So what about 09? There’s a link to the idea of the sense of the forthcoming — what’s out there; and what might be found in futurity. An intriguing reference, noted: “Shakespeare’s Othello, when the downtrodden Cassio, mystified about why Othello has turned against him, beseeches Desdemona to tell him whether his “offense be of such mortal kind / That nor my service past, nor present sorrows, / Nor purpos’d merit in futurity / Can ransom me into his love again.” The term was also used by Benjamin Franklin (“I must one of these days go back to see him . . . but futurities are uncertain”), and Sir Walter Scott wrote of events “still in the womb of futurity” (that is, events that hadn’t happened yet).” The future holds something over us all — in the telling of the augur, or in the trend of the persistent, or the myth of the new; cycles repeat, the ouroboros unwinds and recoils.
To the nature of the end of things, there’s a curious aside from Ray Kurzweil — worth checking out. A quick aside, to his overview (there is much more): “This technology is becoming increasingly intelligent. Our civilization is already permeated with intelligent software performing tasks that used to require human intelligence. The most important trend is that we are making exponential gains in understanding the best example of intelligence that we can get our hands on: the human brain. We already having working models and simulations of two dozen brain regions and we will complete the job within twenty years. So by 2029 we will have machines that rival human intelligence and ultimately go way beyond it.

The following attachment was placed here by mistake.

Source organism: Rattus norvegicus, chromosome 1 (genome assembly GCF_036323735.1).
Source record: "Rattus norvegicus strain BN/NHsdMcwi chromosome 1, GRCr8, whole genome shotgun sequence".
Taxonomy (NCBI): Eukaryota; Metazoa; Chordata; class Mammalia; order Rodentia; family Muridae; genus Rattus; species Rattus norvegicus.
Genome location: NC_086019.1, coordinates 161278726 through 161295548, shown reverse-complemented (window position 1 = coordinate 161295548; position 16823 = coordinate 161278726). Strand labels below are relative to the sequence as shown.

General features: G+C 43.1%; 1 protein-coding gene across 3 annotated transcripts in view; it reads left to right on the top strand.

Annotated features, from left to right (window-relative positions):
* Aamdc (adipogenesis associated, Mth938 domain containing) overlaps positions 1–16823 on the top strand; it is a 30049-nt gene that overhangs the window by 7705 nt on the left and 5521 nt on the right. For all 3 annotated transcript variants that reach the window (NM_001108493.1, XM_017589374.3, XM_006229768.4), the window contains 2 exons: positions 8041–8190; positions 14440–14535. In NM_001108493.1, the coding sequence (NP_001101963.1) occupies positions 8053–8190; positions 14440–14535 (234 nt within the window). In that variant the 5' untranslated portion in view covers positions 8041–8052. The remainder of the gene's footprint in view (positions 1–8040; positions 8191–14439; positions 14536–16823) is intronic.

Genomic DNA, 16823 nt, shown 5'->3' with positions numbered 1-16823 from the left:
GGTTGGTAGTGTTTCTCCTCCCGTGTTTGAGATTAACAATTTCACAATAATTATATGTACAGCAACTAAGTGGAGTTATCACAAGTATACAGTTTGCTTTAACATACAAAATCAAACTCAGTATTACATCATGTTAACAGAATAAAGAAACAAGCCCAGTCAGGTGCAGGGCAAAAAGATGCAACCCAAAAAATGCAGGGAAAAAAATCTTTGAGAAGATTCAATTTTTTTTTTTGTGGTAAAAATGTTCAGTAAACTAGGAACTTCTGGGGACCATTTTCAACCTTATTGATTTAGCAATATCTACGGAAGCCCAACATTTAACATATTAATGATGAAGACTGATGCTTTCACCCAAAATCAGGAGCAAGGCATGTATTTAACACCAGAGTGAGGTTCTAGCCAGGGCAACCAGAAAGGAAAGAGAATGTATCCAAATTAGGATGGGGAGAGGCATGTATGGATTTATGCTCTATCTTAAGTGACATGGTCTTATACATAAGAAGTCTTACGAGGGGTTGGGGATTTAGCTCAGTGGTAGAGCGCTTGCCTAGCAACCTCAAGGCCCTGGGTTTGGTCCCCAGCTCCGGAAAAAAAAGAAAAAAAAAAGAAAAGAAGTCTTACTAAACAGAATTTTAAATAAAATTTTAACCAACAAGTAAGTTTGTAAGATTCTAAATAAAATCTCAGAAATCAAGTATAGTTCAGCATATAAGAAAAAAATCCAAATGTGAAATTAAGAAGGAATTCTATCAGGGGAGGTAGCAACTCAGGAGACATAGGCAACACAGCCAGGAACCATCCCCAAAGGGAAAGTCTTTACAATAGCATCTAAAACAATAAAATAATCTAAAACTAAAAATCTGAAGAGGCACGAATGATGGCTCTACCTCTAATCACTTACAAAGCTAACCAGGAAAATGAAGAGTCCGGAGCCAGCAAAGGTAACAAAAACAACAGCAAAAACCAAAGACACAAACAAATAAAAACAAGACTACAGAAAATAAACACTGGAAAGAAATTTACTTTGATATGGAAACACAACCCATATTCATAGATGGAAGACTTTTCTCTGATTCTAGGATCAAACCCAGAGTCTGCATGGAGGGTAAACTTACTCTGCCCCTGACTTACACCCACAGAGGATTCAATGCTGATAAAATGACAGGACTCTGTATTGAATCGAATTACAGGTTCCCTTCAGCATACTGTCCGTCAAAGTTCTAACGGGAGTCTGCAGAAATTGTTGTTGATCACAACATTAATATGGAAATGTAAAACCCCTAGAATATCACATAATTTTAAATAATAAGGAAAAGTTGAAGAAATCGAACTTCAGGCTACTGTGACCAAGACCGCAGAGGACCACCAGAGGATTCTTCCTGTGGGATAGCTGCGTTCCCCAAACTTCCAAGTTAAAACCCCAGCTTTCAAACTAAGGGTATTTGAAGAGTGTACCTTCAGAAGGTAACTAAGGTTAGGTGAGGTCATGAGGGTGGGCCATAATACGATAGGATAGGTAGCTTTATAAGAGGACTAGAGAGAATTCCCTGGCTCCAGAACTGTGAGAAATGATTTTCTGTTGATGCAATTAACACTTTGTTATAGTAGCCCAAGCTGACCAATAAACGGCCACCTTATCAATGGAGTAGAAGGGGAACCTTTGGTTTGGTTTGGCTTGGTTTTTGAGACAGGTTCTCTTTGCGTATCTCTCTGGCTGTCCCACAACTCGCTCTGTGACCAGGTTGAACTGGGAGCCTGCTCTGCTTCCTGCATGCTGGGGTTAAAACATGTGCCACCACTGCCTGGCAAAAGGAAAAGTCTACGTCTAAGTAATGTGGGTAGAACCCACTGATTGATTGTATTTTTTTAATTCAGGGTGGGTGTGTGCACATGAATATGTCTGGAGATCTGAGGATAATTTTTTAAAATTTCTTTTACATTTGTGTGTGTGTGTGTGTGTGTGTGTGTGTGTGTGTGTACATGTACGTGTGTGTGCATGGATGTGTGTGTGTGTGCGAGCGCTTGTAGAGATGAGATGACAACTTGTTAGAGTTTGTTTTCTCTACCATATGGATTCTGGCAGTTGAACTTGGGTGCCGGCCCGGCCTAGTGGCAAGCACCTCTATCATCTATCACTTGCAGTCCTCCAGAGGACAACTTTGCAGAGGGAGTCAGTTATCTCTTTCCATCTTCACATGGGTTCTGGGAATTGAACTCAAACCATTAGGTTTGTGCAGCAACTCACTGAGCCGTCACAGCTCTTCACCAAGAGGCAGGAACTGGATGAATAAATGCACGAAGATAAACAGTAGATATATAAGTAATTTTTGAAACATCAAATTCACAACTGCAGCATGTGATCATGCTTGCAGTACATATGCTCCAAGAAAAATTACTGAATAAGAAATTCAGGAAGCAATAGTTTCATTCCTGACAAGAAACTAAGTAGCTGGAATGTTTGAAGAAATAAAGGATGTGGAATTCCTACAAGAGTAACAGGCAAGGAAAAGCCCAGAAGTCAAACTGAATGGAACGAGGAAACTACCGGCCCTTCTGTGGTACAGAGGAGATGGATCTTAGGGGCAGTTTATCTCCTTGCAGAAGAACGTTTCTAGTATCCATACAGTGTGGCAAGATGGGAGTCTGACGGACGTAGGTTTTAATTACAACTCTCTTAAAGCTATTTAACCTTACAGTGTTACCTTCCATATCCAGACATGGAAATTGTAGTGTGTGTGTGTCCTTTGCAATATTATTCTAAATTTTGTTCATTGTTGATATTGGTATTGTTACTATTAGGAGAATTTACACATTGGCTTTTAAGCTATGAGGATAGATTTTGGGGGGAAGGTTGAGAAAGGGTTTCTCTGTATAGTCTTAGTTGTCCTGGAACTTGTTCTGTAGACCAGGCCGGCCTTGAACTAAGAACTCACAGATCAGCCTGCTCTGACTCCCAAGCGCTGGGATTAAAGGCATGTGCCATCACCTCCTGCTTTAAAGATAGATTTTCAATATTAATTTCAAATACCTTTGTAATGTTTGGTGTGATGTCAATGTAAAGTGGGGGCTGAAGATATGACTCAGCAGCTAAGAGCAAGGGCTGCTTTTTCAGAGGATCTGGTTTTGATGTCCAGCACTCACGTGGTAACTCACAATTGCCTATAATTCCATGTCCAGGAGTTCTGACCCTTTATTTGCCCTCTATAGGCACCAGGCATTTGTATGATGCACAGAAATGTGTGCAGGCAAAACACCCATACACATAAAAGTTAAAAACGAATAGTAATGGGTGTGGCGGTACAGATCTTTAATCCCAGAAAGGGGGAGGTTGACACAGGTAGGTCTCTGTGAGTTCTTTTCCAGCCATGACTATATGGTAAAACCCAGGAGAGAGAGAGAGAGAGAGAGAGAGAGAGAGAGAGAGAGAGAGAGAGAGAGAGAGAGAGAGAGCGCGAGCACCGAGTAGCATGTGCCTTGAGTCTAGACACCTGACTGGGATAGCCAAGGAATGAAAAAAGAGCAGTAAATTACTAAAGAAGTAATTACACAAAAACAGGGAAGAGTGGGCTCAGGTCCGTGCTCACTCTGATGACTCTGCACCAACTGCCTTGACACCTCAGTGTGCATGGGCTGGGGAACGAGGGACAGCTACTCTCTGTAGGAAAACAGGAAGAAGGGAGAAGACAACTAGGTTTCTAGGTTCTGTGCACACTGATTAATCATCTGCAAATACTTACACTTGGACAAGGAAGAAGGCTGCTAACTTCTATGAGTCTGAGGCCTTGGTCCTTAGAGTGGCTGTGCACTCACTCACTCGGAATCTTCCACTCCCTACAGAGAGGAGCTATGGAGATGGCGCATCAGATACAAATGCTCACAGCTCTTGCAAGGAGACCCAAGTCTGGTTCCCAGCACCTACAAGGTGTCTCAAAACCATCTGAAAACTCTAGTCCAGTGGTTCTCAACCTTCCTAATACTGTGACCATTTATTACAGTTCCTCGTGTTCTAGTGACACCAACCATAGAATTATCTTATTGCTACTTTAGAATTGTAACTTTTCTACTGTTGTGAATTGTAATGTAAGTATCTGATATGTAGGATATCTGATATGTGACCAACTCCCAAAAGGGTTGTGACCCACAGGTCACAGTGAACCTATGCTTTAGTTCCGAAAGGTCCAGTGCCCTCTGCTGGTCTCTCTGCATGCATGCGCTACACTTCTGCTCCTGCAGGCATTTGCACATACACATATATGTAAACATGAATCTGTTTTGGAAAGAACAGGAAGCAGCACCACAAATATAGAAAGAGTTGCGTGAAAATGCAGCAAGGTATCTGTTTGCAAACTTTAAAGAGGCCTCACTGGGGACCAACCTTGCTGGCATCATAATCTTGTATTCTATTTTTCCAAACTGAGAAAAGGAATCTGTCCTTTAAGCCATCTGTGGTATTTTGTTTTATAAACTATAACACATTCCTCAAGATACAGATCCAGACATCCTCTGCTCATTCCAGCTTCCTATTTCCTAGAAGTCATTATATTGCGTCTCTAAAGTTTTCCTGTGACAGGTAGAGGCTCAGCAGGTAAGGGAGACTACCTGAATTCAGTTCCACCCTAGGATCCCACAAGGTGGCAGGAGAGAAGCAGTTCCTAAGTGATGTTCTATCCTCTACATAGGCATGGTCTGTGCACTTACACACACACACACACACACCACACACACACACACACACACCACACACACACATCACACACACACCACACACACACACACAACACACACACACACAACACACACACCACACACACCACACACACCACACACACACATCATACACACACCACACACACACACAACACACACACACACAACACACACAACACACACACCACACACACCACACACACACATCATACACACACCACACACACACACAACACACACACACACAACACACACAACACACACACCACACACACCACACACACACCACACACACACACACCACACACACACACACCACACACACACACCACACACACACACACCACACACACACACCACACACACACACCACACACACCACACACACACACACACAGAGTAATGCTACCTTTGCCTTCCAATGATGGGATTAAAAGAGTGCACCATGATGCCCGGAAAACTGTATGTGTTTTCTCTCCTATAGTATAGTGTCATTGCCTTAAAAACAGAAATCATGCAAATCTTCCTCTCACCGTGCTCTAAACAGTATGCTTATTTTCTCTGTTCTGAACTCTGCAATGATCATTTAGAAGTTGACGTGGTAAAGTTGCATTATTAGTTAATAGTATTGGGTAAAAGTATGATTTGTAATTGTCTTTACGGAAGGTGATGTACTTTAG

Since we first had fire and stone tools, technology has been a double-edged sword. We have indeed created tools that could destroy humanity. We still have thousands of thermonuclear weapons on a hair trigger despite the end of the cold war. We also have new existential risks. For example, the same biotechnology that will enable us to reprogram biology away from disease could also be used by a bioterrorist to reprogram a biological virus to make it more deadly, more communicable, or more stealthy.